Peninsula Enterprise, March 26, 1892


reprinted from Cape Charles HeadlightArchitecture -- Historic preservation

The will of the late Hon. W. L. Scott, which was recorded in the clerk's office at Eastville, is the longest on record, containing 10,000 words, occupying 23 pages in the record book and cost $100 to record it. The assessed value of his estate in this county is $91,000.


Watermen -- Watermen's organizations

The Oystermen's Supreme Union meets in Norfolk, April 1st.


Farmers -- Farmers' organizations

The County Alliance will meet at Parksley, Saturday, April 2d, 10 a. m. A full attendance of the delegates is requested.


Tourists and sportsmen -- Other recreation - Veterans

A meeting of the Ex-Confederate Memorial Committee will be held at Accomac C. H., next Monday. A full attendance of the members is requested.


Infrastructure -- Public : Libraries

The Parksley Free Library will open Saturday, March 26th, with 500 volumes. Cards will be given and books distributed from 3 to 4 and 8 to 10 p. m. In the evening the ladies have arranged for a social gathering, having on sale, for the benefit of the library, cake and hot coffee at reasonable prices. A cordial invitation is extended to all the people of the county to come and bring their friends.


Fields -- Crops - Strawberries

Orders for stock at Accomac Nurseries. Onley, Va., of which Mr. A. J. McMath, is proprietor, are being received from every section of the county. He shipped this week 400,000 strawberry plants alone and many other orders, which could not be filled because of the continued bad weather, will be attended to without delay, as he has put on a large force for that purpose. He has less idle time on his hands, perhaps, at this time than any man in Virginia.


Forests -- Barrel factories Sea -- Shellfish - Clamming : SeasideSea -- Shellfish - Clamming : PricesSea -- Shellfish - Oystering : Seaside


Messrs. S. R. Stebbins & Sons, merchants of this town, have erected a large factory building, 24 x 40 feet, Franklin City, and are now turning out first-class barrels competing, both in quality and in prices, with similar factories, in this and other States.

Clams are worth in this market, at wholesale, from $2 to $2.35 and in demand.

Oysters are selling at paying prices.

The lowest run of tides in Chincoteague, this week, for ten years.


Transportation -- Water - Boat buildingFields -- Fertilizer


Capt. E. Evans is having timber cut for fine vessel for his son, Edward.

The firm of Crockett & Winder are handling at this time large lots of fertilizers.


Fields -- Canneries Forests -- Barrel factories Infrastructure -- Commercial - Grist millsInfrastructure -- Public : Libraries


A. J. McCready has bought lot No. 13 on Bennett street.

A canning factory, and also a phosphate factory, is being talked of for Parksley.

Johnson, Mathias & Co., will at once put up a wood-working plant and grist mill. They expect to have crates ready for the strawberry season and barrels for the potato crop. The latest improved machinery will be used, and a large number of workmen employed.

The opening of the Parksley Free Library on Monday evening, was a splendid success. There was not even "standing room for one more." Miss Chadbourne made the presentation address, in her usual happy style, outlining the progress of the work of collecting the Library and making an eloquent plea for its liberal use and support. Miss Willie Wright in well chosen words gracefully accepted the gift in behalf of the trustees. Vocal and instrumental selections were rendered by a number of the school children. The firework's display, the most elaborate ever seen in this section, was furnished by the National Firework's Company of Boston, and consisted of a liberal assortment of rockets, bombs, fountains, batteries, maroons, colored fires, etc., concluding with a set piece, "Parksley Library 1892," which was manufactured especially for this occasion. A vote of thanks was tendered Mr. T. M. Pierce, of the National Firework's Company, "The Boston Transcript," "The Christian Register," the PENINSULA ENTERPRISE and Miss Chadbourne for interest and work in behalf of the Library. The officers are Miss Amy Robbins Jones, Librarian; Mrs. A. D. F. Ewell, Treasurer; Miss Willie Wright, Miss E. S. Chadbourne, Dr. Fletcher Drummond, Stanley J. Lewis and Dr. J. T. Sledge, Trustees. Over 500 volumes of standard works and as many choice magazines are on the shelves. The library is free to all, and will be supported entirely by voluntary contributions. After the closing exercises the young people enjoyed themselves into the "wee sma' hours" "tripping the light fantastic" to the dulcet strains of Martin Henry's violin.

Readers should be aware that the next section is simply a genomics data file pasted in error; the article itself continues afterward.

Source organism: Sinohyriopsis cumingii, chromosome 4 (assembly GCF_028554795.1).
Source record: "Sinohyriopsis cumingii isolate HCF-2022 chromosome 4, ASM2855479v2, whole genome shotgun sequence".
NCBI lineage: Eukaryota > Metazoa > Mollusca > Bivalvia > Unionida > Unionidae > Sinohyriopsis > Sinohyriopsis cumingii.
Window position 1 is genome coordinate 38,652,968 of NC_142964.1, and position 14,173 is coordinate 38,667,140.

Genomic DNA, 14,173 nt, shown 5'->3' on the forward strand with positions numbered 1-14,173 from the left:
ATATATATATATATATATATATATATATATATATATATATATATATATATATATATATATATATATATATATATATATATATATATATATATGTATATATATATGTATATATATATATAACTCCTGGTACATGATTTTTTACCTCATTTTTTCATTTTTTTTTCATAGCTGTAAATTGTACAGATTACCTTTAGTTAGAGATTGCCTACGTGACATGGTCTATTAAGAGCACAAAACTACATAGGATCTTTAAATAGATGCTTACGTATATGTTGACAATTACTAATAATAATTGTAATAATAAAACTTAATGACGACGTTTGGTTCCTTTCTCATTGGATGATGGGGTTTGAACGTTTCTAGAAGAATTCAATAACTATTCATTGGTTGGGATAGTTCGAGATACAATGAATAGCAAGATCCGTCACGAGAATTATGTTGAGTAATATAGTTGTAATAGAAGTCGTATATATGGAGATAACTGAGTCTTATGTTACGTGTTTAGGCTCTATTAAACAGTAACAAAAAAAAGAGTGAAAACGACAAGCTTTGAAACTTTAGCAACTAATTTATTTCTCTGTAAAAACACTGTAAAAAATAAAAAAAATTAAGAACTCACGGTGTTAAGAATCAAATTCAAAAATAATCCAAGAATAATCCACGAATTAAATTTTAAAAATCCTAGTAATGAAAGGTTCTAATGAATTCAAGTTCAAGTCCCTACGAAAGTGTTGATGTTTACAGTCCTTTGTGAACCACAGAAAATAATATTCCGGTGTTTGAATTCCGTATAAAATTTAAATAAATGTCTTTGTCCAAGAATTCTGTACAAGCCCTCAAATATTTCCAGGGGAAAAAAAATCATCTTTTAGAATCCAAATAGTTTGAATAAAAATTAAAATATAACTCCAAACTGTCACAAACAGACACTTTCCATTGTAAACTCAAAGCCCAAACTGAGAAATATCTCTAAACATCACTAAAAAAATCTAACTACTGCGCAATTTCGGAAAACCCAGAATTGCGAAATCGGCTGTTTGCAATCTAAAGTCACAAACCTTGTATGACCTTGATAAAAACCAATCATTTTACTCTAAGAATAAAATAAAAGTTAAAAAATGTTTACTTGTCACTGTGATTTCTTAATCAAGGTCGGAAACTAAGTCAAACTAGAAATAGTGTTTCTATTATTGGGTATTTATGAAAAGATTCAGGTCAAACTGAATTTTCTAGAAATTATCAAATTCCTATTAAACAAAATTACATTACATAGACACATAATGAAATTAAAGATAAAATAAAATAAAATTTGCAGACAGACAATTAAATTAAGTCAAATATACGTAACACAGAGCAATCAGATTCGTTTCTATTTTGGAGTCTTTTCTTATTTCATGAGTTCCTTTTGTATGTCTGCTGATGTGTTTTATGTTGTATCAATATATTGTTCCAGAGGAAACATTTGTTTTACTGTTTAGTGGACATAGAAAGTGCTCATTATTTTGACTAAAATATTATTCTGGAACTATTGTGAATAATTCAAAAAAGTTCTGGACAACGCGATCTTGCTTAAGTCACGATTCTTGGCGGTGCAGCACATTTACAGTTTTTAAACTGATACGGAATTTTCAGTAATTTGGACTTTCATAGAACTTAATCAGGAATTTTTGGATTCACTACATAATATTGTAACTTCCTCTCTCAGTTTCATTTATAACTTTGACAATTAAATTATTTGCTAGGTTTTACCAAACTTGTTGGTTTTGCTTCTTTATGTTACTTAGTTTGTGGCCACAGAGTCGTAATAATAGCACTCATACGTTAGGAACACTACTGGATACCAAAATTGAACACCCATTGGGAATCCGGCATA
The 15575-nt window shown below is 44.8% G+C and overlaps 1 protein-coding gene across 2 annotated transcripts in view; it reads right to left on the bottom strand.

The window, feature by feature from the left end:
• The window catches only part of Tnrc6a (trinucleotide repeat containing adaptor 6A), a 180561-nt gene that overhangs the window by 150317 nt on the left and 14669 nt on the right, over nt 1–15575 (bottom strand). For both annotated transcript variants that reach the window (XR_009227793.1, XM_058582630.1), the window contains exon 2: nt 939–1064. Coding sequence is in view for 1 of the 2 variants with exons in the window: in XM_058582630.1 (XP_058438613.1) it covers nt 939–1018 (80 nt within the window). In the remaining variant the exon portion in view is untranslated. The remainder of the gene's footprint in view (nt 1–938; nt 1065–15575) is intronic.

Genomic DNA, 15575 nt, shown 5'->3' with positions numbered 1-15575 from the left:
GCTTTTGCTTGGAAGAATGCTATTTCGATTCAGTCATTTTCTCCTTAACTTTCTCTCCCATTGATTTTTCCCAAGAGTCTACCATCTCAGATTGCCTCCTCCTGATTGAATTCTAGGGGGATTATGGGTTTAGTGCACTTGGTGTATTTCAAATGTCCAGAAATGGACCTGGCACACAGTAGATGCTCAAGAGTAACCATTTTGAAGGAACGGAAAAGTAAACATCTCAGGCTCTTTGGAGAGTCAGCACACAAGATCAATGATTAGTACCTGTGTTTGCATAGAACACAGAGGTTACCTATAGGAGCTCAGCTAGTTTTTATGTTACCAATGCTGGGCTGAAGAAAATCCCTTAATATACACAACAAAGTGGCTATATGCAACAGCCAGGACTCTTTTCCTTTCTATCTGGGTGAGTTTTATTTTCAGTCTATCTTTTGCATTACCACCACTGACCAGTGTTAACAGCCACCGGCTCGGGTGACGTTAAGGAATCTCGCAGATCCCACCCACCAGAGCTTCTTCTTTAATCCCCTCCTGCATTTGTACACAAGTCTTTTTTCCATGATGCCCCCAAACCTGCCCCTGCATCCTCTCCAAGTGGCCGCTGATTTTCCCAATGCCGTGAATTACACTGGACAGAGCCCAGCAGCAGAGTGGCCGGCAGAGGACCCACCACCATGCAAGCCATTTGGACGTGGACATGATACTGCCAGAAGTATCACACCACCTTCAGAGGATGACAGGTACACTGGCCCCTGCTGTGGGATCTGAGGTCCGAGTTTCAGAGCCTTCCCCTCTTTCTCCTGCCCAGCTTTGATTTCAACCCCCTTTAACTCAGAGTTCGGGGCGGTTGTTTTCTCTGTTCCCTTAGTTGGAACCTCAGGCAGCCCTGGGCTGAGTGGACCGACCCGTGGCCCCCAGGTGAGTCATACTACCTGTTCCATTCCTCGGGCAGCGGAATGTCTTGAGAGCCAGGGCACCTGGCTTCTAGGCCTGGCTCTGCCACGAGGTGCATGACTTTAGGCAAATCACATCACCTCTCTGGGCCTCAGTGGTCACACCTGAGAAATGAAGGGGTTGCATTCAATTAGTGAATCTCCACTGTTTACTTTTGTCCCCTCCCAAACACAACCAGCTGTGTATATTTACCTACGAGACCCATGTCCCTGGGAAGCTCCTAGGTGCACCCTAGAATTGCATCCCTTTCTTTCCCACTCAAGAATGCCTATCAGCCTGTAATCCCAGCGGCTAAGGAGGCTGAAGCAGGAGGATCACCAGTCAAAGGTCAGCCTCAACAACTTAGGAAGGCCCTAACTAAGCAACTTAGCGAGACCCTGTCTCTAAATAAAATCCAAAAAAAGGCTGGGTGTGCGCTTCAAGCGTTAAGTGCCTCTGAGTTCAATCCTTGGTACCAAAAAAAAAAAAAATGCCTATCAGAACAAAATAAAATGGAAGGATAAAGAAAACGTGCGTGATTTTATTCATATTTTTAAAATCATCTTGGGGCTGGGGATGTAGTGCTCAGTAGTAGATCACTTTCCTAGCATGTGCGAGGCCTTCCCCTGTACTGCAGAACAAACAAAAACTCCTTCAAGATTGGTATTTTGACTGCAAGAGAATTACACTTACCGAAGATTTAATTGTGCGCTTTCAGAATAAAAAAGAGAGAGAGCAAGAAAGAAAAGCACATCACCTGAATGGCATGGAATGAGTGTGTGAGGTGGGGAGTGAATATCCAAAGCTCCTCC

Infrastructure -- Public - Government : School administration


The public schools in this district closed on 25th inst. The shortness of the session reminds our citizens of the importance of increasing the school funds.


Fields -- Crops - CornFields -- Crops - Other grainsSea -- Fish factoriesTourists and sportsmen -- Field sports - LodgesProfessionals -- BuildersInfrastructure -- Public - Government : Postal service


Our farmers will not plant as largely of peas, potatoes and other trucks as heretofore. They will give more attention to corn and oats -- the crops of ante bellum days.

The fish factory near this point will not be open, it is stated, this season. Capt. E. J. Foote, the manager, has concluded that fishing "down East" will be more profitable to him and the company he represents.

Contractor Coard has completed boat house and walk-bridge for "Revell's Island Club" and is now engaged in the construction of the main building.

Our mail facilities were enlarged on last Tuesday, so as to give us two mails a day.

Battle on Oyster Grounds -- A Young Man Killed.

Sea -- Shellfish - Oystering : BaysideSea -- Shellfish - Oystering : PlantingMoral -- MurderWatermen -- Personal injury

Archie W. Dize, son of Capt. Peter Dize, Hoffman's Wharf, aged nineteen, was shot last Tuesday, on oyster grounds, taken by Morse, Corbin and Martin some time ago, and died of the wound soon thereafter. He was shot by some one of seventy men who left Tangier early that morning to prevent the dredging of said grounds, but who shot him, the testimony given at the inquest held over the remains failed to disclose, except that it was one of a crew of six or more in a certain boat. According to advices received by us the first volley was fired by citizens of Tangier, which being promptly returned by the dredgers, the fight became general, and continued for several minutes, until the police boat appeared upon the scene and fired a few volleys which ended the battle. One of the islanders was shot during the engagement but his wound is not of a serious character. Further details of the unfortunate affair will be given in later issues of ENTERPRISE.

Killed by the Train.

Transportation -- Railroad - Personal injury